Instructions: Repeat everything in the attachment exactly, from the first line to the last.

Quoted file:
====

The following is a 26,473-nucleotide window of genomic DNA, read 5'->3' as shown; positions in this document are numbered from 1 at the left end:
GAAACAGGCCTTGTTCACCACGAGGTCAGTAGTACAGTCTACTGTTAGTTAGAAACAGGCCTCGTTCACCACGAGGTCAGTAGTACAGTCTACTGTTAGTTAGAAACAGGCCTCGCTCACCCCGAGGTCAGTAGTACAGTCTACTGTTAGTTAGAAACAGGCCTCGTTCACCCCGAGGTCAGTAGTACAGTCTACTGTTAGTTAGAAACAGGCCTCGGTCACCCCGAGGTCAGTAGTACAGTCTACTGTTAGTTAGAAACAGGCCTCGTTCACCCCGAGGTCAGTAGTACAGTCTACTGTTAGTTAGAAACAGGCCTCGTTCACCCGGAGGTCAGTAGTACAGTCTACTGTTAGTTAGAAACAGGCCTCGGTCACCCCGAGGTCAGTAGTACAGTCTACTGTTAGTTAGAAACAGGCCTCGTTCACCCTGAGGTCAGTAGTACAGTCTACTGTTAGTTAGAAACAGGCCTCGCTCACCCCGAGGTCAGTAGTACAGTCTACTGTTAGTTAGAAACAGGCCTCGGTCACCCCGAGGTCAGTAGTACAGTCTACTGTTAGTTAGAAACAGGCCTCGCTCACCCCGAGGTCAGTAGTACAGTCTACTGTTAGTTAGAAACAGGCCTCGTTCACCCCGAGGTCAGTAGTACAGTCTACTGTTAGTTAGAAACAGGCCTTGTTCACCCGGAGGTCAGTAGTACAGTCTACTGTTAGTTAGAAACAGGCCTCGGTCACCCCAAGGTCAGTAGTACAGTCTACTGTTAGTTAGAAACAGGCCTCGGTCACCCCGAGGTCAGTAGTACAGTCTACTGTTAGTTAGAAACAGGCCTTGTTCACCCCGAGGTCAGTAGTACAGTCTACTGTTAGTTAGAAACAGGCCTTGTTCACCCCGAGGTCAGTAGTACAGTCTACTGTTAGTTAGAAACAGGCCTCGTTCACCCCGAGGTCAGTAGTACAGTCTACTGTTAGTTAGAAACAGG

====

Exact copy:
The following is a 26,473-nucleotide window of genomic DNA, read 5'->3' as shown; positions in this document are numbered from 1 at the left end:
GAAACAGGCCTTGTTCACCACGAGGTCAGTAGTACAGTCTACTGTTAGTTAGAAACAGGCCTCGTTCACCACGAGGTCAGTAGTACAGTCTACTGTTAGTTAGAAACAGGCCTCGCTCACCCCGAGGTCAGTAGTACAGTCTACTGTTAGTTAGAAACAGGCCTCGTTCACCCCGAGGTCAGTAGTACAGTCTACTGTTAGTTAGAAACAGGCCTCGGTCACCCCGAGGTCAGTAGTACAGTCTACTGTTAGTTAGAAACAGGCCTCGTTCACCCCGAGGTCAGTAGTACAGTCTACTGTTAGTTAGAAACAGGCCTCGTTCACCCGGAGGTCAGTAGTACAGTCTACTGTTAGTTAGAAACAGGCCTCGGTCACCCCGAGGTCAGTAGTACAGTCTACTGTTAGTTAGAAACAGGCCTCGTTCACCCTGAGGTCAGTAGTACAGTCTACTGTTAGTTAGAAACAGGCCTCGCTCACCCCGAGGTCAGTAGTACAGTCTACTGTTAGTTAGAAACAGGCCTCGGTCACCCCGAGGTCAGTAGTACAGTCTACTGTTAGTTAGAAACAGGCCTCGCTCACCCCGAGGTCAGTAGTACAGTCTACTGTTAGTTAGAAACAGGCCTCGTTCACCCCGAGGTCAGTAGTACAGTCTACTGTTAGTTAGAAACAGGCCTTGTTCACCCGGAGGTCAGTAGTACAGTCTACTGTTAGTTAGAAACAGGCCTCGGTCACCCCAAGGTCAGTAGTACAGTCTACTGTTAGTTAGAAACAGGCCTCGGTCACCCCGAGGTCAGTAGTACAGTCTACTGTTAGTTAGAAACAGGCCTTGTTCACCCCGAGGTCAGTAGTACAGTCTACTGTTAGTTAGAAACAGGCCTTGTTCACCCCGAGGTCAGTAGTACAGTCTACTGTTAGTTAGAAACAGGCCTCGTTCACCCCGAGGTCAGTAGTACAGTCTACTGTTAGTTAGAAACAGG